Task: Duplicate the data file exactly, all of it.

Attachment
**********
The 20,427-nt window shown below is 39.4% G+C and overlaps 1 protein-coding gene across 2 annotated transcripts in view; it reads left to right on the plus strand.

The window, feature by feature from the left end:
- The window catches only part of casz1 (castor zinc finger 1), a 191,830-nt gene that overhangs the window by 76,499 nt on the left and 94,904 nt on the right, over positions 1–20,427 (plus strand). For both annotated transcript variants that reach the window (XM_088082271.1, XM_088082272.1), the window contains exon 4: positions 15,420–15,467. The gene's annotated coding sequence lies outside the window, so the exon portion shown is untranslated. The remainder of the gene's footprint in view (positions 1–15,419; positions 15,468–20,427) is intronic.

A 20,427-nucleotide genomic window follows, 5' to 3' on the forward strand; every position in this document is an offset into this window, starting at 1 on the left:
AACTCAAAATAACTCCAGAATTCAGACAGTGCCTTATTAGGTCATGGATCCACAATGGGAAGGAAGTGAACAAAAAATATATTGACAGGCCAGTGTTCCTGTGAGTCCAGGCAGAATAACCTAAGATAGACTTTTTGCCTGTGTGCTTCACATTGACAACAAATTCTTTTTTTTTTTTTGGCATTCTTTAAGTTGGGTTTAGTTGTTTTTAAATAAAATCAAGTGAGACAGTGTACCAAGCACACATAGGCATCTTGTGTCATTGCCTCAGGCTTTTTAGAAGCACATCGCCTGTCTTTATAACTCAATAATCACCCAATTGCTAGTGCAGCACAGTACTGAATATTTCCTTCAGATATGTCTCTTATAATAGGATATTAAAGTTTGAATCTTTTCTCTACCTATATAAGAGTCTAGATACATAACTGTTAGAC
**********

The 20,427-nt window shown below is 39.4% G+C and overlaps 1 protein-coding gene across 2 annotated transcripts in view; it reads left to right on the plus strand.

The window, feature by feature from the left end:
- The window catches only part of casz1 (castor zinc finger 1), a 191,830-nt gene that overhangs the window by 76,499 nt on the left and 94,904 nt on the right, over positions 1–20,427 (plus strand). For both annotated transcript variants that reach the window (XM_088082271.1, XM_088082272.1), the window contains exon 4: positions 15,420–15,467. The gene's annotated coding sequence lies outside the window, so the exon portion shown is untranslated. The remainder of the gene's footprint in view (positions 1–15,419; positions 15,468–20,427) is intronic.

A 20,427-nucleotide genomic window follows, 5' to 3' on the forward strand; every position in this document is an offset into this window, starting at 1 on the left:
AACTCAAAATAACTCCAGAATTCAGACAGTGCCTTATTAGGTCATGGATCCACAATGGGAAGGAAGTGAACAAAAAATATATTGACAGGCCAGTGTTCCTGTGAGTCCAGGCAGAATAACCTAAGATAGACTTTTTGCCTGTGTGCTTCACATTGACAACAAATTCTTTTTTTTTTTTTGGCATTCTTTAAGTTGGGTTTAGTTGTTTTTAAATAAAATCAAGTGAGACAGTGTACCAAGCACACATAGGCATCTTGTGTCATTGCCTCAGGCTTTTTAGAAGCACATCGCCTGTCTTTATAACTCAATAATCACCCAATTGCTAGTGCAGCACAGTACTGAATATTTCCTTCAGATATGTCTCTTATAATAGGATATTAAAGTTTGAATCTTTTCTCTACCTATATAAGAGTCTAGATACATAACTGTTAGAC